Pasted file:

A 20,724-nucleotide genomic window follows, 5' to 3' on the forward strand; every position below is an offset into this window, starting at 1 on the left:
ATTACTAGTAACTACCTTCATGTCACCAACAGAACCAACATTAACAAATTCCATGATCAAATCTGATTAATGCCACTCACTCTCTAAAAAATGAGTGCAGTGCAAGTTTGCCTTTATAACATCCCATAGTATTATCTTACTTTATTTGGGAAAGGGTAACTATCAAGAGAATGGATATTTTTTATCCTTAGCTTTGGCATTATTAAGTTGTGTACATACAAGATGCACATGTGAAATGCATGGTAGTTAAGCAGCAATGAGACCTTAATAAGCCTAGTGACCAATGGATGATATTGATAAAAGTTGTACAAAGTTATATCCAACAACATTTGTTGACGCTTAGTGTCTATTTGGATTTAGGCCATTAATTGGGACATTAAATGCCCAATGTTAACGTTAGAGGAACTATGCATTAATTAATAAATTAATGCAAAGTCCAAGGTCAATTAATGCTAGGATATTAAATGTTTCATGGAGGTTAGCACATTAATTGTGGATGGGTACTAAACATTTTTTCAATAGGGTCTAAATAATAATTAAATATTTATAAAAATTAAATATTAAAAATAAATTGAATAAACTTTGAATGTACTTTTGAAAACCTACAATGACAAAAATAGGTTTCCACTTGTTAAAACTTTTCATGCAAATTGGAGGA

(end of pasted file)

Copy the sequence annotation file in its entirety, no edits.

A 20,724-nucleotide genomic window follows, 5' to 3' on the forward strand; every position below is an offset into this window, starting at 1 on the left:
ATTACTAGTAACTACCTTCATGTCACCAACAGAACCAACATTAACAAATTCCATGATCAAATCTGATTAATGCCACTCACTCTCTAAAAAATGAGTGCAGTGCAAGTTTGCCTTTATAACATCCCATAGTATTATCTTACTTTATTTGGGAAAGGGTAACTATCAAGAGAATGGATATTTTTTATCCTTAGCTTTGGCATTATTAAGTTGTGTACATACAAGATGCACATGTGAAATGCATGGTAGTTAAGCAGCAATGAGACCTTAATAAGCCTAGTGACCAATGGATGATATTGATAAAAGTTGTACAAAGTTATATCCAACAACATTTGTTGACGCTTAGTGTCTATTTGGATTTAGGCCATTAATTGGGACATTAAATGCCCAATGTTAACGTTAGAGGAACTATGCATTAATTAATAAATTAATGCAAAGTCCAAGGTCAATTAATGCTAGGATATTAAATGTTTCATGGAGGTTAGCACATTAATTGTGGATGGGTACTAAACATTTTTTCAATAGGGTCTAAATAATAATTAAATATTTATAAAAATTAAATATTAAAAATAAATTGAATAAACTTTGAATGTACTTTTGAAAACCTACAATGACAAAAATAGGTTTCCACTTGTTAAAACTTTTCATGCAAATTGGAGGA